Breast - nonmalignant
Benign tumors / changes
Gynecomastia-like changes of female breast

Author: Monika Roychowdhury, M.D. (see Authors page)

Revised: 4 March 2016, last major update February 2016

Copyright: (c) 2002-2016, PathologyOutlines.com, Inc.

PubMed Search: Gynecomastia-like changes [title] breast
Definition / General
  • Increased ducts and prominent stroma, histologically identical to gynecomastia of the male breast
Essential Features
  • Young patients with palpable mass lesion, typically negative mammography
  • Microscopy shows poorly circumscribed lesion with ductal hyperplasia and micropapillae, periductal fibrosis, periductal edema (similar to male gynecomastia)
  • No lobules seen
  • Often adjacent fibrocystic changes present
  • Benign, no increased risk for malignancy
Terminology
  • Also called gynecomastoid hyperplasia
Epidemiology
Clinical Features
  • Mean age 32 years, patients present with palpable mass associated with fibrocystic changes in adjacent breast
Clinical Images

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Bilateral mammograms

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1-cm noncalcified nodule

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Retroareolar mass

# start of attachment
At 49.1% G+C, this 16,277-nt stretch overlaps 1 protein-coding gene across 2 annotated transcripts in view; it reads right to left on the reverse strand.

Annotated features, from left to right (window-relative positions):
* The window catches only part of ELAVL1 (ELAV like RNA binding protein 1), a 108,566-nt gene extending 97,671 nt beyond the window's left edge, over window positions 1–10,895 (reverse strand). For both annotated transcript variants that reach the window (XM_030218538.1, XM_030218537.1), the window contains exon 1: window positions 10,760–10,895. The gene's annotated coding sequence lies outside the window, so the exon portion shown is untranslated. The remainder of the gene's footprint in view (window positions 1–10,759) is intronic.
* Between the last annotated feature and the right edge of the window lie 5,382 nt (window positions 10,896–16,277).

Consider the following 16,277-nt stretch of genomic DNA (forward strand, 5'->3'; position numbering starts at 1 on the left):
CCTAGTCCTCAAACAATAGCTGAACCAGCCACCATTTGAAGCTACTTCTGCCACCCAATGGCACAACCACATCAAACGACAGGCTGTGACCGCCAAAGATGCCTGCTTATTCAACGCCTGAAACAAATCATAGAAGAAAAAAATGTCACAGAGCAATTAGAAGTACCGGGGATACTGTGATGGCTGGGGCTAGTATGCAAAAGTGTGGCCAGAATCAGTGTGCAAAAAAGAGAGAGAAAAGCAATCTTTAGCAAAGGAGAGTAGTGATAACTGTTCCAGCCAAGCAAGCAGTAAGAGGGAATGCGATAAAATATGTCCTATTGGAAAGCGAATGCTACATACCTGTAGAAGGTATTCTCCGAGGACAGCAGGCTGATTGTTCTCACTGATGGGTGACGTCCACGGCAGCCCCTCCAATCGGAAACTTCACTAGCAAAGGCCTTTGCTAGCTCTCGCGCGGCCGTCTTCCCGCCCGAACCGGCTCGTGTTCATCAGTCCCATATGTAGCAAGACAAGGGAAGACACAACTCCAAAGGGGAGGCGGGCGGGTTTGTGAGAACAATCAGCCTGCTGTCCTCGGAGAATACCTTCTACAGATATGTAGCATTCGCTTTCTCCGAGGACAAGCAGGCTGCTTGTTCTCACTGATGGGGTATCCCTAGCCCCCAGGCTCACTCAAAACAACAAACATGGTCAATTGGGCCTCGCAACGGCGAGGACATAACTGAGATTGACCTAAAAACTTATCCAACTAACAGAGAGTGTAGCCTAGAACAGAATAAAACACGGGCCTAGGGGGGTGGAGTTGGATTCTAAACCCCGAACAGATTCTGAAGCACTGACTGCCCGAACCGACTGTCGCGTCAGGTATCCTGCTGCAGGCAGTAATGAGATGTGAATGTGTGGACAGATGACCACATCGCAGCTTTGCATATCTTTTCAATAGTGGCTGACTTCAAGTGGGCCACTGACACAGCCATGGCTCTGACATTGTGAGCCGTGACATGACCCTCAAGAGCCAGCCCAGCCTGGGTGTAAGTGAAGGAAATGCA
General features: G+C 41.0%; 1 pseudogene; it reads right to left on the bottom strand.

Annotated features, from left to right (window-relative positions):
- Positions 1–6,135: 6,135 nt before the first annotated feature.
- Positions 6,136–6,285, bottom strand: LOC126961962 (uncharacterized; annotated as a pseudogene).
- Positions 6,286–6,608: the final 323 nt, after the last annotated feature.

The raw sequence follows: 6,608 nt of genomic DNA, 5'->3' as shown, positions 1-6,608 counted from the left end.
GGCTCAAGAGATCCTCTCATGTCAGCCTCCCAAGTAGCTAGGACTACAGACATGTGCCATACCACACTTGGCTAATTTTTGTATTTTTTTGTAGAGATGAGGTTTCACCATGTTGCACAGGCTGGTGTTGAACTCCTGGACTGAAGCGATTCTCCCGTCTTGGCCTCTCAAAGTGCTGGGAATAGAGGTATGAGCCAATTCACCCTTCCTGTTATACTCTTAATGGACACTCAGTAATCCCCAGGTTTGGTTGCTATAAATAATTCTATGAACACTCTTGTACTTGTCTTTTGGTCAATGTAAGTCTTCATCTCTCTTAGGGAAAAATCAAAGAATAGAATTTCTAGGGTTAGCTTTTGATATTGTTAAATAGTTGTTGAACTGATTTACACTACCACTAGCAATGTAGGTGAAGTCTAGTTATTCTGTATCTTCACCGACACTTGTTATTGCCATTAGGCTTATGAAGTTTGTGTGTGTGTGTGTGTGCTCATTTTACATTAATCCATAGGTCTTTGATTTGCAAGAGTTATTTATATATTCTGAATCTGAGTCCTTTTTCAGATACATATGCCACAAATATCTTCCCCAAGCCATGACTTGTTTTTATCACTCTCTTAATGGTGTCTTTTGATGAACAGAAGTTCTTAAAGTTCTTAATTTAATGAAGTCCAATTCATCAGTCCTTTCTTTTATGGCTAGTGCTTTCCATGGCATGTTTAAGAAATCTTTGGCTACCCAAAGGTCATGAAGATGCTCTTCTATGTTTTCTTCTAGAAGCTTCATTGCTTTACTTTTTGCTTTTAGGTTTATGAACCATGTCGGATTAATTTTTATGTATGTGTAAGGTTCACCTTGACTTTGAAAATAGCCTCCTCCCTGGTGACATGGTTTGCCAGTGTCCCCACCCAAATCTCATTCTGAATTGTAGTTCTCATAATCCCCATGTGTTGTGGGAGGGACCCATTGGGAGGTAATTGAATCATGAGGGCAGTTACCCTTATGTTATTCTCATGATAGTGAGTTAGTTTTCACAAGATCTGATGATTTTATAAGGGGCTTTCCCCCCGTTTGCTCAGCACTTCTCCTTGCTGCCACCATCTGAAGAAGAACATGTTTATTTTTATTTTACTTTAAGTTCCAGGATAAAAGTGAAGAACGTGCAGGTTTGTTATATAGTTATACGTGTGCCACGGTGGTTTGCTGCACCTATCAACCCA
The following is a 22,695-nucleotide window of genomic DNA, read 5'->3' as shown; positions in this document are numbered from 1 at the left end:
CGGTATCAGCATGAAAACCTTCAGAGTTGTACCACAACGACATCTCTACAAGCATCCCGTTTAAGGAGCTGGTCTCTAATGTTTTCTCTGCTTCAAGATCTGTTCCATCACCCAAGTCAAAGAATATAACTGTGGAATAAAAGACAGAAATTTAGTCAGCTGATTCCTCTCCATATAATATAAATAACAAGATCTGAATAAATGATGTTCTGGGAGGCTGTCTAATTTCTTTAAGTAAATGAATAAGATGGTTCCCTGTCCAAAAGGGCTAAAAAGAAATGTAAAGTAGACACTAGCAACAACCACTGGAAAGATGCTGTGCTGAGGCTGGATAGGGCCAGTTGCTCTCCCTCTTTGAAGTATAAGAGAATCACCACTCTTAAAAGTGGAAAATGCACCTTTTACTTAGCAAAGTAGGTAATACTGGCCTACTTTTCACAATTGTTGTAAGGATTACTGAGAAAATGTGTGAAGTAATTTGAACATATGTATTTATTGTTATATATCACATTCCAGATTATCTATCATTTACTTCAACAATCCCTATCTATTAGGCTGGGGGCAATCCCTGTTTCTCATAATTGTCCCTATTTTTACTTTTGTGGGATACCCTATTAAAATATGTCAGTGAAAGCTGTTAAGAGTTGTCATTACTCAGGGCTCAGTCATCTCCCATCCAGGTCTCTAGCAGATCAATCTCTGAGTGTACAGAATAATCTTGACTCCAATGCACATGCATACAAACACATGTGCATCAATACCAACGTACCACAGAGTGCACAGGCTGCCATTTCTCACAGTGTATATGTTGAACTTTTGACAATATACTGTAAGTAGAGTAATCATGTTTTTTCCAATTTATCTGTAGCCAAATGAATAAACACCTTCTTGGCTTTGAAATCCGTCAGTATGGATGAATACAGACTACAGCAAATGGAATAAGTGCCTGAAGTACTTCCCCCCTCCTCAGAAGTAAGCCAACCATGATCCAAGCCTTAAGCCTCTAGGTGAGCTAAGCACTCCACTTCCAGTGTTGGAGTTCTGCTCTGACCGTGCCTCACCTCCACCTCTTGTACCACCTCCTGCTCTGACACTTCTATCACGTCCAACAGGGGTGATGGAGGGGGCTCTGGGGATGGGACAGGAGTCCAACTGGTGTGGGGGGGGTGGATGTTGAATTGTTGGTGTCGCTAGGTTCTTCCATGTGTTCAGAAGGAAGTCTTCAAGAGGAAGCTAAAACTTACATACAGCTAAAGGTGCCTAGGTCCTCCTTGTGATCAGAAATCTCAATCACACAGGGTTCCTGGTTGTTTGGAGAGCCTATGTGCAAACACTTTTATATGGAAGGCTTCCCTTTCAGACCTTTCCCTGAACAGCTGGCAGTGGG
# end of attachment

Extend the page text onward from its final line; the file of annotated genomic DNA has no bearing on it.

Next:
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Retroareolar tissue

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Enlarging asymmetric density

Micro Description
  • Poorly circumscribed areas of ductal hyperplasia with micropapillae, periductal stromal fibrosis or edema and slight lymphocytic infiltrate
  • Involves one low power field or entire core fragment of at least 1 cm, without terminal duct lobular units present (same as male gynecomastia)
  • No associated mammary hamartomatous changes, no areas of juvenile hyperplasia, no juvenile fibroadenoma
Micro Images

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Proliferation of ducts with periductal fibrosis but without lobules

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Mild lymphocytic infiltrate

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Ducts but no lobules

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Epithelial proliferations

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Myoepithelial layer

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Edematous periductal stroma

Differential Diagnosis
  • Hamartoma: sharply circumscribed, has lobules, variable smooth muscle or cartilage, no periductal stromal changes
  • Pubertal macromastia: young patients, massive involvement